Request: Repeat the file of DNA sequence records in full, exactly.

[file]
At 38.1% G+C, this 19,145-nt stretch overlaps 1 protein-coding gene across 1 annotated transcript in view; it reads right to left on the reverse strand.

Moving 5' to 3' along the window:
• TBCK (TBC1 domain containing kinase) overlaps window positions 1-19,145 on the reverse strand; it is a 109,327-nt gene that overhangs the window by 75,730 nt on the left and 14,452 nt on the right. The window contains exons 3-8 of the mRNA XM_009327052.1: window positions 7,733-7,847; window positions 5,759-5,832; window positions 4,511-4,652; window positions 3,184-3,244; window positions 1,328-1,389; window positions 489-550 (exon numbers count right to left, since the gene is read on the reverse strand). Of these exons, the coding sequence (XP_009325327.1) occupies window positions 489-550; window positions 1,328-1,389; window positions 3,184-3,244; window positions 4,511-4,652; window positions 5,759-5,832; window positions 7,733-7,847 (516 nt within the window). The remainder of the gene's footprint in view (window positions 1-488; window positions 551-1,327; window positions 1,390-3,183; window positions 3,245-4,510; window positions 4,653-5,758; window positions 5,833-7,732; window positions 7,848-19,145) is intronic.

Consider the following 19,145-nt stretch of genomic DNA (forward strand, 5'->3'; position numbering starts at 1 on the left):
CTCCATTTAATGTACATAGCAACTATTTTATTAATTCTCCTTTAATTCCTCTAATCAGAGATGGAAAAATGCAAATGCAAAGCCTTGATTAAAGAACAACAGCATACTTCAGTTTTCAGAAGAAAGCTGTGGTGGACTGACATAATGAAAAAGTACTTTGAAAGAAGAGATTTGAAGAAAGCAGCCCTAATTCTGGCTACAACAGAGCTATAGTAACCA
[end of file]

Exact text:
At 38.1% G+C, this 19,145-nt stretch overlaps 1 protein-coding gene across 1 annotated transcript in view; it reads right to left on the reverse strand.

Moving 5' to 3' along the window:
• TBCK (TBC1 domain containing kinase) overlaps window positions 1-19,145 on the reverse strand; it is a 109,327-nt gene that overhangs the window by 75,730 nt on the left and 14,452 nt on the right. The window contains exons 3-8 of the mRNA XM_009327052.1: window positions 7,733-7,847; window positions 5,759-5,832; window positions 4,511-4,652; window positions 3,184-3,244; window positions 1,328-1,389; window positions 489-550 (exon numbers count right to left, since the gene is read on the reverse strand). Of these exons, the coding sequence (XP_009325327.1) occupies window positions 489-550; window positions 1,328-1,389; window positions 3,184-3,244; window positions 4,511-4,652; window positions 5,759-5,832; window positions 7,733-7,847 (516 nt within the window). The remainder of the gene's footprint in view (window positions 1-488; window positions 551-1,327; window positions 1,390-3,183; window positions 3,245-4,510; window positions 4,653-5,758; window positions 5,833-7,732; window positions 7,848-19,145) is intronic.

Consider the following 19,145-nt stretch of genomic DNA (forward strand, 5'->3'; position numbering starts at 1 on the left):
CTCCATTTAATGTACATAGCAACTATTTTATTAATTCTCCTTTAATTCCTCTAATCAGAGATGGAAAAATGCAAATGCAAAGCCTTGATTAAAGAACAACAGCATACTTCAGTTTTCAGAAGAAAGCTGTGGTGGACTGACATAATGAAAAAGTACTTTGAAAGAAGAGATTTGAAGAAAGCAGCCCTAATTCTGGCTACAACAGAGCTATAGTAACCA